Municipal Leadership Puts Children, Youth and Families Higher on Local Agendas
Keith, Anthony R., Jr., Nation's Cities Weekly
Municipal leadership has grown beyond traditional areas of infrastructure, law enforcement and economic development--it now includes public education, children and youth services, and family strengthening initiatives.
In some cities, there is a mayor's education advisor who looks out for the municipal interest in school reform, early childhood learning or higher education and who is a liaison to the city's private, parochial and charter schools.
In other localities, a coordinator between the city and county helps to strategize ways to promote youth participation and development, including working with at-risk youth.
Still other cities have a deputy mayor or assistant city manager responsible for the city's involvement in a wide variety of services affecting children and families.
"Changing Roles of Local Officials" was a featured workshop at the Congress of Cities. It provided participants with strategies to bring key stakeholders to the table, challenged the myth that children, youth and family issues are not a local government concern and highlighted methods to assess the needs of the community.
Challenging the Myth
"We recognize and value the lives of youth and families in Pasadena," said Mayor Bill Bogaard of Pasadena, Calif., in opening the session. "We also recognize that their needs are not always seen as a municipal issue."
Fellow panelists agreed that this is a common misconception among municipal leaders.
"When Mayor Anthony Williams first offered me the job as deputy mayor for children, youth, families and elders for Washington, D.C.," said panelist Neil Albert, "I wasn't too sure at the time that the city had the capacity to address these needs and that I was the man to do it."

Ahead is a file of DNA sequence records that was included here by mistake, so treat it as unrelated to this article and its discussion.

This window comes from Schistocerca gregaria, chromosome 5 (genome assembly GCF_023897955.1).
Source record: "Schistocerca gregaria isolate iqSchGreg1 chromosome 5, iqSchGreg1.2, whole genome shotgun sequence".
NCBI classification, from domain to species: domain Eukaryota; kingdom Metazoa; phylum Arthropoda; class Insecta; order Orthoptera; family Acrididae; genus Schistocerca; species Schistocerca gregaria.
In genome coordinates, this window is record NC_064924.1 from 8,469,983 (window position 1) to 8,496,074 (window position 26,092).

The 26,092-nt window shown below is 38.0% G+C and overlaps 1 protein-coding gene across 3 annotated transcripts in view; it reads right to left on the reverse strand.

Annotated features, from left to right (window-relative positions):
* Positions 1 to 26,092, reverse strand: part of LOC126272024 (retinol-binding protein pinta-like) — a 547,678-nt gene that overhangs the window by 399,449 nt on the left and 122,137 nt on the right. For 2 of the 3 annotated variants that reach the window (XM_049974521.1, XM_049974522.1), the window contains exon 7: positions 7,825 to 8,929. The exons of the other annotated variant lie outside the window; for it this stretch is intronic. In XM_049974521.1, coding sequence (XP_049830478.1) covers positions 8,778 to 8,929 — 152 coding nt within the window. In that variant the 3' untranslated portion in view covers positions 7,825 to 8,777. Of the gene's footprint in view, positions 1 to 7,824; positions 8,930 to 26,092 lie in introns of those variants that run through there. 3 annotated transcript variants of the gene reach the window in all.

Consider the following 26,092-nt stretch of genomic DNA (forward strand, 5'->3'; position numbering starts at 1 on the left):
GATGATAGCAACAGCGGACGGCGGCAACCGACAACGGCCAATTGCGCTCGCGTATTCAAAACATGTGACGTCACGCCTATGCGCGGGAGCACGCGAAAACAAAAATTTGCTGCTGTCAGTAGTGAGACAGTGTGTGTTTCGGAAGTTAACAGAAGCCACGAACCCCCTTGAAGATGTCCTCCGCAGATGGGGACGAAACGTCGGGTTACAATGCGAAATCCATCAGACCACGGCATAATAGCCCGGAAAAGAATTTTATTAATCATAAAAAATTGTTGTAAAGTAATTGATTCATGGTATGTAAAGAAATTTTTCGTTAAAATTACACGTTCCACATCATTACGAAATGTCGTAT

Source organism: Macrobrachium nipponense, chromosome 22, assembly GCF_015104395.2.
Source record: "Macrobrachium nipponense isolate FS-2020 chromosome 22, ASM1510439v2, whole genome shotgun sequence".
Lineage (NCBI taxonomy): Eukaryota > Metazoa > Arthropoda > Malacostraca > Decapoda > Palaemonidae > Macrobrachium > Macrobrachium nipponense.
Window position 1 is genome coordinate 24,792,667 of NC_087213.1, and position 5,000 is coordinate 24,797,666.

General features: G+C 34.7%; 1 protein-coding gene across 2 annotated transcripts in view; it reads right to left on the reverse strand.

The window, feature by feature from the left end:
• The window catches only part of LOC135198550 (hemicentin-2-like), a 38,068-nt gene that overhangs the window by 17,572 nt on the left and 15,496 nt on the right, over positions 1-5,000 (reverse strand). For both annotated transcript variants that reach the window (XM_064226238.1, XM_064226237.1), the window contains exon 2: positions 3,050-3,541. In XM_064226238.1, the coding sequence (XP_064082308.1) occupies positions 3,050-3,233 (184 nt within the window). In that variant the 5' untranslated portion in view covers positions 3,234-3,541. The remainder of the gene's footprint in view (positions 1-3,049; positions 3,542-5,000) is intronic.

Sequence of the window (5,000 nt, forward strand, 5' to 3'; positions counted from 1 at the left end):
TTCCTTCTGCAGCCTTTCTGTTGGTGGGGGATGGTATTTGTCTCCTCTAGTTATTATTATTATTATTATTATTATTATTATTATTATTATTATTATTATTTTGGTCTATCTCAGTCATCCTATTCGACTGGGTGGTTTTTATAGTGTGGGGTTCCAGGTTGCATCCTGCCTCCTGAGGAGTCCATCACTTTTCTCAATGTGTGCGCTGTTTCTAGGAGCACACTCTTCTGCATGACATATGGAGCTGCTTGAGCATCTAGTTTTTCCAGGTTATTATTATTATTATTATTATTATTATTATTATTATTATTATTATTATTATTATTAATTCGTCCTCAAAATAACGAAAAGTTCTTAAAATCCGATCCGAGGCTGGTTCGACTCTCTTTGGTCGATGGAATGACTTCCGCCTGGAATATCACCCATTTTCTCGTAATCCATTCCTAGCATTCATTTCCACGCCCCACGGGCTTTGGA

A handful of city governments have deputy mayors, yet it is rare to find one that is specifically responsible for developing, implementing and improving city programs available for children, youth and families.
Another panelist, Robbyn Wahby, serves as the mayor's education advisor in the city of St. Louis, Mo. She has seen her role transformed from a part-time city staff person to a fulltime position that provides a bridge between the mayor, superintendent, school board and other community leaders.
"Schools in our city were in bad shape and a lot of changes needed to be made, yet no one wanted to step up to the plate," said Wahby. "But our mayor saw this as an opportunity to venture into unknown territory and create a gateway to educational success in our city's schools."
The result is a successful city/school initiative built upon the development of a common vision with various community stakeholders.
Working with a broad array of stakeholders is one approach any city can use. Although cities are diverse in many ways including size and ethnicity, they each experience similar global issues.
"After looking at the statistics from our youth mapping project in Columbus, Ind. …